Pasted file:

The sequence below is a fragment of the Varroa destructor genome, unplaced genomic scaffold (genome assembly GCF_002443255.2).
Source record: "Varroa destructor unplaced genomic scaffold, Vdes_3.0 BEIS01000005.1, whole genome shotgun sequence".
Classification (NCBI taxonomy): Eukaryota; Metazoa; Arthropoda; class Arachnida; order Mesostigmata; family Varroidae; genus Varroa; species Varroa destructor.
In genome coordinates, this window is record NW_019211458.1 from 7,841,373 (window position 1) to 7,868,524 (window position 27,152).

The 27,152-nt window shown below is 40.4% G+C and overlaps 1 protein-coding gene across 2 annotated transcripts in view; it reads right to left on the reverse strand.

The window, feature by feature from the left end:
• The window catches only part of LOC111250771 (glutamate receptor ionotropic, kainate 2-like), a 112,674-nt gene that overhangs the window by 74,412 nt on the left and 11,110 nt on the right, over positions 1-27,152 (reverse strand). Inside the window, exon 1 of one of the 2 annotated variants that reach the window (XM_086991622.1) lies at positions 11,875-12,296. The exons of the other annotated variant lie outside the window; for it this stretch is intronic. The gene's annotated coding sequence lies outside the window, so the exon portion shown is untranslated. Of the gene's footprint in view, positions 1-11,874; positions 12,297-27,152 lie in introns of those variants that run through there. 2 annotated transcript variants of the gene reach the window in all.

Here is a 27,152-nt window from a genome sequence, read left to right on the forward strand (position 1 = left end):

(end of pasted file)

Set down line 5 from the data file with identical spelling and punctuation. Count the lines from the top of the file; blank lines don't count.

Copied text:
The 27,152-nt window shown below is 40.4% G+C and overlaps 1 protein-coding gene across 2 annotated transcripts in view; it reads right to left on the reverse strand.